VINTA ON CBC ARTS - REVIVING FILIPINO TRADITIONAL FASHION TARNISHED BY A DICTATOR
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VINTA ON CBC ARTS - REVIVING FILIPINO TRADITIONAL FASHION TARNISHED BY A DICTATOR

Filipiniana clothing is a way that we can express our culture without having to talk about it — you just wear it. You wear your culture on your sleeve.”

— CAROLINE MANGOSING, FOUNDER AND DESIGNER OF VINTA

VINTA Founder and Creative Director Caroline Mangosing took CBC Arts on a jaunt through Divisoria in Manila, Philippines, as she told the story of her VINTA Gallery journey.

VINTA is a bespoke, custom made and ready to wear Filipiniana clothing, based in Toronto, Canada, but made in Manila. From terno-inspired tops and barong dresses to custom Filipiniana wedding gowns and hand-loomed Ifugao skirts, most of the embroidery is done traditionally where they’ve been made. “Mostly I’m inspired by the fabric,” Caroline adds, in the CBC Arts mini documentary. “I look at a lot of Indigenous fabric, so fabric that’s hand woven here in the Philippines. I like to start with that.”

 

In the video, Caroline highlights distinguishing elements of the men’s traditional garment, the Barong Tagalog, adding that the fabric (which is made of pineapple fiber) and its embellishments (embroidered at the front) is what makes the barong so uniquely “Filipino.” For the women’s garment, it’s the butterfly sleeves. Even in history, she says, “the sleeves were what made the dress.”

But where to buy Filipino clothing in Toronto? Is there even a Filipiniana dress store in Toronto?

“There’s about 350,000 Filipinos in Toronto and there’s not a single shop where you can buy barongs and ternos for weddings or for any special occasions,” Caroline adds. At the time, Caroline was the founder and executive director of the Kapisanan Philippine Centre for Arts and Culture, located in downtown Toronto. With over 62% of the Filipino population in Canada living in Toronto, naturally people would call Kapisanan to ask for Filipino cultural clothing — that’s where VINTA was born.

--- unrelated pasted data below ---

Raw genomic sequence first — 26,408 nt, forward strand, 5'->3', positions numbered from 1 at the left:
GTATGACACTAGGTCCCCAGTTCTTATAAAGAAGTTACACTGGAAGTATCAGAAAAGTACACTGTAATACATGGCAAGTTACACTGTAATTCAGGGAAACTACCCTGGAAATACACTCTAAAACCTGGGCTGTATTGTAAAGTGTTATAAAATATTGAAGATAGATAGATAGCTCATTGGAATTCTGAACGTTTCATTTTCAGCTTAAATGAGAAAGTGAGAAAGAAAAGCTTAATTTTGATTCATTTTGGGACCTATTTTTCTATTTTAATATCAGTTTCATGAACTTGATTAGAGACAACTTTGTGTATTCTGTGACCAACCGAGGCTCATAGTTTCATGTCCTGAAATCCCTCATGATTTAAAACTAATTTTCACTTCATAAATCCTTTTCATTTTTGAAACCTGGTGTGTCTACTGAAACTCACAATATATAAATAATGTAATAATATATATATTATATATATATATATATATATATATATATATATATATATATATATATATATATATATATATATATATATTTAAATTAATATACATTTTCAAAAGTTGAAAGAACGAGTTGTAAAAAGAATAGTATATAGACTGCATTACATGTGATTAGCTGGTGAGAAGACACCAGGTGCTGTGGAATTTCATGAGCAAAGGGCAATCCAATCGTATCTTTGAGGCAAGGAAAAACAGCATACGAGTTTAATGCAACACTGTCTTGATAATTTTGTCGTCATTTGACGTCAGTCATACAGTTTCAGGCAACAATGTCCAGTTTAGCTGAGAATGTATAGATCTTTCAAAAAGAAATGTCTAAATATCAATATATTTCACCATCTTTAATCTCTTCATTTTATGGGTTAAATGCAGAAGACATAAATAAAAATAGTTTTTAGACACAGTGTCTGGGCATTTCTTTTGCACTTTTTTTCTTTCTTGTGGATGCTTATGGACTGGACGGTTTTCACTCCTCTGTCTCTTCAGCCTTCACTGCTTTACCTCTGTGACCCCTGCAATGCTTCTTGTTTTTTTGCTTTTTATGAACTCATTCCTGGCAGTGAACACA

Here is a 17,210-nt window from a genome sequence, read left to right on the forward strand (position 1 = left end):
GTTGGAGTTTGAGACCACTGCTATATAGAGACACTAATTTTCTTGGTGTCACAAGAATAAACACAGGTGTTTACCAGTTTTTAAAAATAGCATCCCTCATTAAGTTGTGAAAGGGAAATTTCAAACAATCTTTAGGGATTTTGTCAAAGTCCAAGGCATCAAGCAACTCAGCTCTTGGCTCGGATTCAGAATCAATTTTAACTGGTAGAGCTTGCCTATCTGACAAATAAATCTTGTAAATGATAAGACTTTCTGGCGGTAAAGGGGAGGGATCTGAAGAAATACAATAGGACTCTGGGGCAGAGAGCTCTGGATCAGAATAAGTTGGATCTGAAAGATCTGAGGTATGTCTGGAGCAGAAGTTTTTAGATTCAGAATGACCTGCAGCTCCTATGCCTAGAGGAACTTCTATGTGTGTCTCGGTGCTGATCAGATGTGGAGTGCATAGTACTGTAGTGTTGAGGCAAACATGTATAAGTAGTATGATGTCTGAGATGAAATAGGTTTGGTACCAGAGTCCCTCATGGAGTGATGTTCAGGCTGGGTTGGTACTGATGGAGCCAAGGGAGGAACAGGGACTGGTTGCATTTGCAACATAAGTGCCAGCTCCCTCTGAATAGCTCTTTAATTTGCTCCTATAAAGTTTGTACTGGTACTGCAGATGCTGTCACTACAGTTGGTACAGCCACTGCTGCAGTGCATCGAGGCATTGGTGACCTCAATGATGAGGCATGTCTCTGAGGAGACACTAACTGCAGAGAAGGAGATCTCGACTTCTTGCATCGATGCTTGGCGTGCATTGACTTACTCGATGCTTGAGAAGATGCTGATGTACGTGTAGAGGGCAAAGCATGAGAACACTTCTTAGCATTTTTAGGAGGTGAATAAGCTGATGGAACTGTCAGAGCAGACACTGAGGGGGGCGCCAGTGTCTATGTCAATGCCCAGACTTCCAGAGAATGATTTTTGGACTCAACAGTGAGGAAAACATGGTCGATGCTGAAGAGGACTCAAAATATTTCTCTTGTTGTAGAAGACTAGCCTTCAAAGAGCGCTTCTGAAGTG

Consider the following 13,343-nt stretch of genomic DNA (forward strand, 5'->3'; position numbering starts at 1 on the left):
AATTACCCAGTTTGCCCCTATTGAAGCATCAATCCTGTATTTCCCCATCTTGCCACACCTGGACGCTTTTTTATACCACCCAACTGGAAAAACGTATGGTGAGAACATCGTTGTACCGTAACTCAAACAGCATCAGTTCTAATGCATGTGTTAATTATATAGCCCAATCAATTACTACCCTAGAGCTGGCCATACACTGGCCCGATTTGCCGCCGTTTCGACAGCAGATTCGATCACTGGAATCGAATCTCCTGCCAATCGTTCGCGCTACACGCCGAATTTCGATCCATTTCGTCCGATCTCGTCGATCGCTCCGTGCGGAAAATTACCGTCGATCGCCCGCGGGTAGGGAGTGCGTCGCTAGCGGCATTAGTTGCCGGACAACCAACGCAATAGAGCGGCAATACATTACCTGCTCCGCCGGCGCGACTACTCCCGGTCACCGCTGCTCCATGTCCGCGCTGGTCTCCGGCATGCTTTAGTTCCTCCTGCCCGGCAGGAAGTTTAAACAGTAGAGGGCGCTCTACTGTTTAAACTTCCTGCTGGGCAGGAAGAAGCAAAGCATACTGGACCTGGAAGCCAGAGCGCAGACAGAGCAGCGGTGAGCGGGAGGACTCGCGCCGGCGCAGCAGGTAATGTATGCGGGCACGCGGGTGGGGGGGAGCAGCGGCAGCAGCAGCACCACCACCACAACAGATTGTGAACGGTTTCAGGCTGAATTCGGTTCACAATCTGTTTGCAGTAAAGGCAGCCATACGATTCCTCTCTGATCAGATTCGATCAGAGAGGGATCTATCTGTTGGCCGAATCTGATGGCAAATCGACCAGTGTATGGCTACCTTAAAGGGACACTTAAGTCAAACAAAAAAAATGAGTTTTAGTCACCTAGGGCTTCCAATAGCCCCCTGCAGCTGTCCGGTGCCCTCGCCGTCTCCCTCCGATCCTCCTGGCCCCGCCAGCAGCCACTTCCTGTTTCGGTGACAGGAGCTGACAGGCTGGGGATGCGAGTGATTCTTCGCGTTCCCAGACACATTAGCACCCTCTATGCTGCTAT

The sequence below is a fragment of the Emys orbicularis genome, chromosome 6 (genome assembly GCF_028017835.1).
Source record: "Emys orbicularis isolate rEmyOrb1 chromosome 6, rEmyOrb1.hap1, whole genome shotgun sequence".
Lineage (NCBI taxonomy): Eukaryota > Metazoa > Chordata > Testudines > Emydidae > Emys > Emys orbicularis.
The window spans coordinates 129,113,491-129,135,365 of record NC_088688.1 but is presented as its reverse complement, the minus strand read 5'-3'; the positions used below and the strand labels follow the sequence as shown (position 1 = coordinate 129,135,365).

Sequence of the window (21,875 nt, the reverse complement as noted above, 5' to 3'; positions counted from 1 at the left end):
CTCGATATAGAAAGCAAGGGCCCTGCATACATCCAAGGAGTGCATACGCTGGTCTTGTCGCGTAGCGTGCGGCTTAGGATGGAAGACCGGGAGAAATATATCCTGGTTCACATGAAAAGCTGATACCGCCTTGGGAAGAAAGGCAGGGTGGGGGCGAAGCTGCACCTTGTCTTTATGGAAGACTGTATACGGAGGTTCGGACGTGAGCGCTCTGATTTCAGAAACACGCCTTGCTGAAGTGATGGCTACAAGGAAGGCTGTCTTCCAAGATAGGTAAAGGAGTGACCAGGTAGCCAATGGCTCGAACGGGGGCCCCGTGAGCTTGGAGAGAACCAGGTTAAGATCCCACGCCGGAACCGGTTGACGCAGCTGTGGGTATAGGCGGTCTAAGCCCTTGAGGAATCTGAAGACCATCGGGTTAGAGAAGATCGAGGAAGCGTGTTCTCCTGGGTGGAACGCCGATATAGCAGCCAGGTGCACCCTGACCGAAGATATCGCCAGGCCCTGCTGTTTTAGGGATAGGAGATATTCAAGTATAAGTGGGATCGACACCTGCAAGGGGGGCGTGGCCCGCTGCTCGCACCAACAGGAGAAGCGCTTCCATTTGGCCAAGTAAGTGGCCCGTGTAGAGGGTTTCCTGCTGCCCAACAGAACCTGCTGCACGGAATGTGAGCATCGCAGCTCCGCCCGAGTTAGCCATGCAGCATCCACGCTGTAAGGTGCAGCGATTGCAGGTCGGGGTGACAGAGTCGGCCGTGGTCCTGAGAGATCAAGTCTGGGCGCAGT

These days, however, as Caroline points out in the doc, Filipino traditional clothing appears very “costume-y,” with a lot of bright colors and very ceremonial embellishments. On top of that, politics changed the way Filipinos wore traditional clothing since the barong and the terno has become closely associated with the Marcos dictatorship — they wore it all the time.

Philippine president Ferdinand Marcos standing with his wife Imelda Marcos, Election day 1965

“After they stepped down, people didn’t want to wear it anymore — it just became uncool,” Caroline adds. “And now that it’s coming back into fashion, it’s not very fashionable.”

Caroline’s vision for VINTA is to bring back traditional Filipino clothing pieces, but to make it more modern — something the Filipino diaspora in Toronto and all of North America can wear to weddings and parties, but also in their everyday lives.

Born in Manila, Caroline remembers her mother being “really crafty,” as she herself owned a children’s clothing manufacturing company in the Philippines. Her family then immigrated to Los Angeles, California, and then they moved on to Vancouver when she was 16.

Caroline and her family in LA

“Growing up in Vancouver, I was pretty devoid of anything Filipino. I felt a lot of culture shock, and I think that’s when I started my ‘dig,’” she adds. She started taking women’s studies, reading books by people of color and just trying to figure out who she was — starting from her culture.

After a couple of years, Caroline sold everything she owned and bought a one-way ticket to Toronto, Canada. From there, a few years later, she founded Kapisanan and, soon after, VINTA Gallery.

“I think that what I’m trying to do is continue the craftsmanship of the hand embroidery and the hand weaving and make it available to the rest to the world,” Caroline says. “I love how I was able to find a nice little niche in fashion — but I feel like that’s part of my family legacy.”

Shop VINTA’s modern Filipiniana dresses online here.

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